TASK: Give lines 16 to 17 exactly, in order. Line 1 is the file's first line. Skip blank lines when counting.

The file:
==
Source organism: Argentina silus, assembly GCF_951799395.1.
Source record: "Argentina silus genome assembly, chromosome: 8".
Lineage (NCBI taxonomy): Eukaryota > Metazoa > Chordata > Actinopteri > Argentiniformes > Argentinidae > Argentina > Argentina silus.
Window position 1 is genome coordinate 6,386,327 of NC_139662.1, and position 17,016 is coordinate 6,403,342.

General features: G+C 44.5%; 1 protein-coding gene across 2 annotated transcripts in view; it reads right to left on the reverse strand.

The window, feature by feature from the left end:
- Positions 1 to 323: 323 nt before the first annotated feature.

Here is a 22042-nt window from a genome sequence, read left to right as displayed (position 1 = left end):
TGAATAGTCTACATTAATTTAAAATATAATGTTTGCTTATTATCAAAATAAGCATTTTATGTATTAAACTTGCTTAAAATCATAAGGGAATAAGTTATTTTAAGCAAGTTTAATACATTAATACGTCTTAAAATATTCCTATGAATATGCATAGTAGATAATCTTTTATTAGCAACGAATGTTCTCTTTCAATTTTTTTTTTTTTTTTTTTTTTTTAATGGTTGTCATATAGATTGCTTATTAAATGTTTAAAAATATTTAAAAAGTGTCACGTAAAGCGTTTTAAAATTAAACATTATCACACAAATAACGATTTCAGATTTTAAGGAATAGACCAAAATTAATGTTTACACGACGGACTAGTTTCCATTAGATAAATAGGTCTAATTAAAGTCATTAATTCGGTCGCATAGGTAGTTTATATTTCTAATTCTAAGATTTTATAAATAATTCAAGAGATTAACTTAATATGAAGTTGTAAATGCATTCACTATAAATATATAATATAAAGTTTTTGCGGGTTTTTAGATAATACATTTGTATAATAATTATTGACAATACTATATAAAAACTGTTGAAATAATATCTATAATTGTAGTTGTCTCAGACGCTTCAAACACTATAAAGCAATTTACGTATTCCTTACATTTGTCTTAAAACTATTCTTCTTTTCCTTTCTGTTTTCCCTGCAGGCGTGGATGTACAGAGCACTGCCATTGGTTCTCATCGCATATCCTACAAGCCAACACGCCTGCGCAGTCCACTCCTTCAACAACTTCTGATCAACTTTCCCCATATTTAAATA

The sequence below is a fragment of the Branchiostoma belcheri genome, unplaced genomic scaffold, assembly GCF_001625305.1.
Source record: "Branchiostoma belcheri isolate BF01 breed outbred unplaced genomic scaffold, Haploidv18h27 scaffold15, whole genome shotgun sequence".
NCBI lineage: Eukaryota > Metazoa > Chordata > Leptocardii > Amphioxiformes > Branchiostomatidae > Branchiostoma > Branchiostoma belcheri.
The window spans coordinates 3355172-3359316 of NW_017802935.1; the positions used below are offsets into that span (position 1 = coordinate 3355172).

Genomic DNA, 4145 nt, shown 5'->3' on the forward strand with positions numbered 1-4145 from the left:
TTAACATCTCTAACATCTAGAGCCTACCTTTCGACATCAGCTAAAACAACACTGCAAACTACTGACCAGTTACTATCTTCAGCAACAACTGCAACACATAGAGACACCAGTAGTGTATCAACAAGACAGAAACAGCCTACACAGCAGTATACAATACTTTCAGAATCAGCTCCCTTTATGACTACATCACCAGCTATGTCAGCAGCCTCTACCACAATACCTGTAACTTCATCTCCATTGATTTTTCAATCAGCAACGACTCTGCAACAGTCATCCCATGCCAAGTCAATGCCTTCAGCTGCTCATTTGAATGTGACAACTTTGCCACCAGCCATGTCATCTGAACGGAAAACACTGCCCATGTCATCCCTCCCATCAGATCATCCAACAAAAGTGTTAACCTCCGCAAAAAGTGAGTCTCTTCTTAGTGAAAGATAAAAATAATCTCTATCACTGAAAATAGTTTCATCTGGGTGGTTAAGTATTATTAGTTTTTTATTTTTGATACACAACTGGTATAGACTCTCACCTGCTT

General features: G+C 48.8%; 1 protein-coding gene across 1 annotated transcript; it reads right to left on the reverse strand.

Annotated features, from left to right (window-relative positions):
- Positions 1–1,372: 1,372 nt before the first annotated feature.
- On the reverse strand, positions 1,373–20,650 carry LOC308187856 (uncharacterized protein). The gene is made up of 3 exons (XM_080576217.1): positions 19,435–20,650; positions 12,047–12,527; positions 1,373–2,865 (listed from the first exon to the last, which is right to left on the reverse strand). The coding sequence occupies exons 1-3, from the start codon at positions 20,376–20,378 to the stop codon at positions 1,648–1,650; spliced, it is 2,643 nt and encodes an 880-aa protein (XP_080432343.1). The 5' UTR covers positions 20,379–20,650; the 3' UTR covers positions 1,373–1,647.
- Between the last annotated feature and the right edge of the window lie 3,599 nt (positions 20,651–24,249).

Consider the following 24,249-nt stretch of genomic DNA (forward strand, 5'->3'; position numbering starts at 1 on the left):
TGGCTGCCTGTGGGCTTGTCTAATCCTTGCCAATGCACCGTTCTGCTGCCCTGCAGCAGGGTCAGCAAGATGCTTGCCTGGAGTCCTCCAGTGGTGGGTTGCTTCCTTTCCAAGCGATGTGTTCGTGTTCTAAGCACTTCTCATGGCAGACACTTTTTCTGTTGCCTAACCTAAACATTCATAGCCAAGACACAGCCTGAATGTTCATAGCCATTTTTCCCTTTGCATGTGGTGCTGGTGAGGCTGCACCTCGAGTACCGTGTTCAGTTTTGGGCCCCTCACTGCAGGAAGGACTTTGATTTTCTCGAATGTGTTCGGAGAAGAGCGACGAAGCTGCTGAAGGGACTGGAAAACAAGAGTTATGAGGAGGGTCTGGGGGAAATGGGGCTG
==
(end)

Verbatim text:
General features: G+C 48.8%; 1 protein-coding gene across 1 annotated transcript; it reads right to left on the reverse strand.

Annotated features, from left to right (window-relative positions):